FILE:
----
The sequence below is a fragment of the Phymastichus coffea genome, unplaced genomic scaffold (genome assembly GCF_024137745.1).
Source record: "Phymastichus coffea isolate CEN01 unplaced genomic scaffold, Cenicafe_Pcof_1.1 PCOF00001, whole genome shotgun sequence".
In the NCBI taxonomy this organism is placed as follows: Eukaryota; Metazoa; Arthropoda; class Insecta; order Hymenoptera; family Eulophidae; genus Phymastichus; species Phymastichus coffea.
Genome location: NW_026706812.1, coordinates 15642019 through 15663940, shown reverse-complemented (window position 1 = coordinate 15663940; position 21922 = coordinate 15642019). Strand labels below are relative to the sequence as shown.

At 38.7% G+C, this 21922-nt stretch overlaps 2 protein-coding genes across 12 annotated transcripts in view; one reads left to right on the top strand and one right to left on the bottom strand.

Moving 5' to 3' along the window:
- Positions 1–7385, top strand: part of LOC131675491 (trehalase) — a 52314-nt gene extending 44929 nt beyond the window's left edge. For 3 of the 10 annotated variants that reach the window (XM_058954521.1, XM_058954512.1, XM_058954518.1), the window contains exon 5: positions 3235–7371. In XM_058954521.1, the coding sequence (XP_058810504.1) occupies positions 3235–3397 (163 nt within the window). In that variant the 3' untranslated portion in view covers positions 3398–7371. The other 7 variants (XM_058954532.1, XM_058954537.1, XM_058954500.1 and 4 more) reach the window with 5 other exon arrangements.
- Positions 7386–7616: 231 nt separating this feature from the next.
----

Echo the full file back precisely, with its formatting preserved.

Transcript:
The sequence below is a fragment of the Phymastichus coffea genome, unplaced genomic scaffold (genome assembly GCF_024137745.1).
Source record: "Phymastichus coffea isolate CEN01 unplaced genomic scaffold, Cenicafe_Pcof_1.1 PCOF00001, whole genome shotgun sequence".
In the NCBI taxonomy this organism is placed as follows: Eukaryota; Metazoa; Arthropoda; class Insecta; order Hymenoptera; family Eulophidae; genus Phymastichus; species Phymastichus coffea.
Genome location: NW_026706812.1, coordinates 15642019 through 15663940, shown reverse-complemented (window position 1 = coordinate 15663940; position 21922 = coordinate 15642019). Strand labels below are relative to the sequence as shown.

At 38.7% G+C, this 21922-nt stretch overlaps 2 protein-coding genes across 12 annotated transcripts in view; one reads left to right on the top strand and one right to left on the bottom strand.

Moving 5' to 3' along the window:
- Positions 1–7385, top strand: part of LOC131675491 (trehalase) — a 52314-nt gene extending 44929 nt beyond the window's left edge. For 3 of the 10 annotated variants that reach the window (XM_058954521.1, XM_058954512.1, XM_058954518.1), the window contains exon 5: positions 3235–7371. In XM_058954521.1, the coding sequence (XP_058810504.1) occupies positions 3235–3397 (163 nt within the window). In that variant the 3' untranslated portion in view covers positions 3398–7371. The other 7 variants (XM_058954532.1, XM_058954537.1, XM_058954500.1 and 4 more) reach the window with 5 other exon arrangements.
- Positions 7386–7616: 231 nt separating this feature from the next.